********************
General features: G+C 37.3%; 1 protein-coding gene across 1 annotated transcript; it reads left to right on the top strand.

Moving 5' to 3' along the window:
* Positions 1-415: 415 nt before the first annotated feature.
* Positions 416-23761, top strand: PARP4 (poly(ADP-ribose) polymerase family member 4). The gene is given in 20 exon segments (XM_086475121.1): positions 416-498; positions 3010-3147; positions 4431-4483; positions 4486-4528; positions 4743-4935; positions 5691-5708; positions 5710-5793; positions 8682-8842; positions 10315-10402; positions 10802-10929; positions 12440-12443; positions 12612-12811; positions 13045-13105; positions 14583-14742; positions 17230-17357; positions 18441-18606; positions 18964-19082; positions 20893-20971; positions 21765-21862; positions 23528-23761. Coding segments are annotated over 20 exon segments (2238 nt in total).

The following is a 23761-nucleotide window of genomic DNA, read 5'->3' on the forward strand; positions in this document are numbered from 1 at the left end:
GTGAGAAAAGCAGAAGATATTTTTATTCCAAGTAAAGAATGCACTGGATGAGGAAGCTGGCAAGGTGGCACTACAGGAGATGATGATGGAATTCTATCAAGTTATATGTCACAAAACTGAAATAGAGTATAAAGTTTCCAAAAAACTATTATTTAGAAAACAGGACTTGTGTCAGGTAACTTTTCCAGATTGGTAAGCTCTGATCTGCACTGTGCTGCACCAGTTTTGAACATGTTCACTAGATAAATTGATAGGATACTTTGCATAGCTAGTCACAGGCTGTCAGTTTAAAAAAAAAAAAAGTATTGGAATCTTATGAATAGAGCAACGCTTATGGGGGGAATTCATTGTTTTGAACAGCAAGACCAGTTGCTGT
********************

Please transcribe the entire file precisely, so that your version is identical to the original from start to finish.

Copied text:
General features: G+C 37.3%; 1 protein-coding gene across 1 annotated transcript; it reads left to right on the top strand.

Moving 5' to 3' along the window:
* Positions 1-415: 415 nt before the first annotated feature.
* Positions 416-23761, top strand: PARP4 (poly(ADP-ribose) polymerase family member 4). The gene is given in 20 exon segments (XM_086475121.1): positions 416-498; positions 3010-3147; positions 4431-4483; positions 4486-4528; positions 4743-4935; positions 5691-5708; positions 5710-5793; positions 8682-8842; positions 10315-10402; positions 10802-10929; positions 12440-12443; positions 12612-12811; positions 13045-13105; positions 14583-14742; positions 17230-17357; positions 18441-18606; positions 18964-19082; positions 20893-20971; positions 21765-21862; positions 23528-23761. Coding segments are annotated over 20 exon segments (2238 nt in total).

The following is a 23761-nucleotide window of genomic DNA, read 5'->3' on the forward strand; positions in this document are numbered from 1 at the left end:
GTGAGAAAAGCAGAAGATATTTTTATTCCAAGTAAAGAATGCACTGGATGAGGAAGCTGGCAAGGTGGCACTACAGGAGATGATGATGGAATTCTATCAAGTTATATGTCACAAAACTGAAATAGAGTATAAAGTTTCCAAAAAACTATTATTTAGAAAACAGGACTTGTGTCAGGTAACTTTTCCAGATTGGTAAGCTCTGATCTGCACTGTGCTGCACCAGTTTTGAACATGTTCACTAGATAAATTGATAGGATACTTTGCATAGCTAGTCACAGGCTGTCAGTTTAAAAAAAAAAAAAGTATTGGAATCTTATGAATAGAGCAACGCTTATGGGGGGAATTCATTGTTTTGAACAGCAAGACCAGTTGCTGT